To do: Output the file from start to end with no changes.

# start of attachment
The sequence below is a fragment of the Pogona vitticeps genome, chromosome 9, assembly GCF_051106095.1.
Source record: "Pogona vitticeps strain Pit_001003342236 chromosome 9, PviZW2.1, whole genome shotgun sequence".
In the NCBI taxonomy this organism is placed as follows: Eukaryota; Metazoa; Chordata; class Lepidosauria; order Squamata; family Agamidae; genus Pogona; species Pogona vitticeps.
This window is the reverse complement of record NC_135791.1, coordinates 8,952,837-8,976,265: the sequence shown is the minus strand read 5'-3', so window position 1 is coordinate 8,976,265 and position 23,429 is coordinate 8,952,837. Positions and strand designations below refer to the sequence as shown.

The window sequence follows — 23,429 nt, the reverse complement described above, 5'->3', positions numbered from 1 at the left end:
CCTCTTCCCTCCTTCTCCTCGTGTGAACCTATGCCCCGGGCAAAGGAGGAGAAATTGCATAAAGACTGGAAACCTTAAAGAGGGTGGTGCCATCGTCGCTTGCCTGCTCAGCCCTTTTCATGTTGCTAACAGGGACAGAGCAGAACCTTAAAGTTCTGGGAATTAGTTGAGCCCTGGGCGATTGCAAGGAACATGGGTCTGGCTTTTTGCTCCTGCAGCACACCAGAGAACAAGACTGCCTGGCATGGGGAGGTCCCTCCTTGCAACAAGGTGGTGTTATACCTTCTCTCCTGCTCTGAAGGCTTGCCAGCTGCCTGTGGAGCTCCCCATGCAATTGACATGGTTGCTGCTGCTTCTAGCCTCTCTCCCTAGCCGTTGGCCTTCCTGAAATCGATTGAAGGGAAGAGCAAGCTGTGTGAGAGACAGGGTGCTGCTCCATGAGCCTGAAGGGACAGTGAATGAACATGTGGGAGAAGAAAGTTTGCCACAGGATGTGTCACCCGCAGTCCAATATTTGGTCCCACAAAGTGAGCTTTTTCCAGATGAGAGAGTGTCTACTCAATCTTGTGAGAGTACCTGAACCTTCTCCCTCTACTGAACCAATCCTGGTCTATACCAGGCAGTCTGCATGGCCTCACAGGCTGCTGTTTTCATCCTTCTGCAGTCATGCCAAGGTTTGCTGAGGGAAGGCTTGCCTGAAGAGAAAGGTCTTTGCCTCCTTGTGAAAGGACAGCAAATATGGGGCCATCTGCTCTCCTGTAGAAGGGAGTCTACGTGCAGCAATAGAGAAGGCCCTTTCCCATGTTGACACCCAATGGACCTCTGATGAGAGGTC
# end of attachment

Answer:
The sequence below is a fragment of the Pogona vitticeps genome, chromosome 9, assembly GCF_051106095.1.
Source record: "Pogona vitticeps strain Pit_001003342236 chromosome 9, PviZW2.1, whole genome shotgun sequence".
In the NCBI taxonomy this organism is placed as follows: Eukaryota; Metazoa; Chordata; class Lepidosauria; order Squamata; family Agamidae; genus Pogona; species Pogona vitticeps.
This window is the reverse complement of record NC_135791.1, coordinates 8,952,837-8,976,265: the sequence shown is the minus strand read 5'-3', so window position 1 is coordinate 8,976,265 and position 23,429 is coordinate 8,952,837. Positions and strand designations below refer to the sequence as shown.

The window sequence follows — 23,429 nt, the reverse complement described above, 5'->3', positions numbered from 1 at the left end:
CCTCTTCCCTCCTTCTCCTCGTGTGAACCTATGCCCCGGGCAAAGGAGGAGAAATTGCATAAAGACTGGAAACCTTAAAGAGGGTGGTGCCATCGTCGCTTGCCTGCTCAGCCCTTTTCATGTTGCTAACAGGGACAGAGCAGAACCTTAAAGTTCTGGGAATTAGTTGAGCCCTGGGCGATTGCAAGGAACATGGGTCTGGCTTTTTGCTCCTGCAGCACACCAGAGAACAAGACTGCCTGGCATGGGGAGGTCCCTCCTTGCAACAAGGTGGTGTTATACCTTCTCTCCTGCTCTGAAGGCTTGCCAGCTGCCTGTGGAGCTCCCCATGCAATTGACATGGTTGCTGCTGCTTCTAGCCTCTCTCCCTAGCCGTTGGCCTTCCTGAAATCGATTGAAGGGAAGAGCAAGCTGTGTGAGAGACAGGGTGCTGCTCCATGAGCCTGAAGGGACAGTGAATGAACATGTGGGAGAAGAAAGTTTGCCACAGGATGTGTCACCCGCAGTCCAATATTTGGTCCCACAAAGTGAGCTTTTTCCAGATGAGAGAGTGTCTACTCAATCTTGTGAGAGTACCTGAACCTTCTCCCTCTACTGAACCAATCCTGGTCTATACCAGGCAGTCTGCATGGCCTCACAGGCTGCTGTTTTCATCCTTCTGCAGTCATGCCAAGGTTTGCTGAGGGAAGGCTTGCCTGAAGAGAAAGGTCTTTGCCTCCTTGTGAAAGGACAGCAAATATGGGGCCATCTGCTCTCCTGTAGAAGGGAGTCTACGTGCAGCAATAGAGAAGGCCCTTTCCCATGTTGACACCCAATGGACCTCTGATGAGAGGTC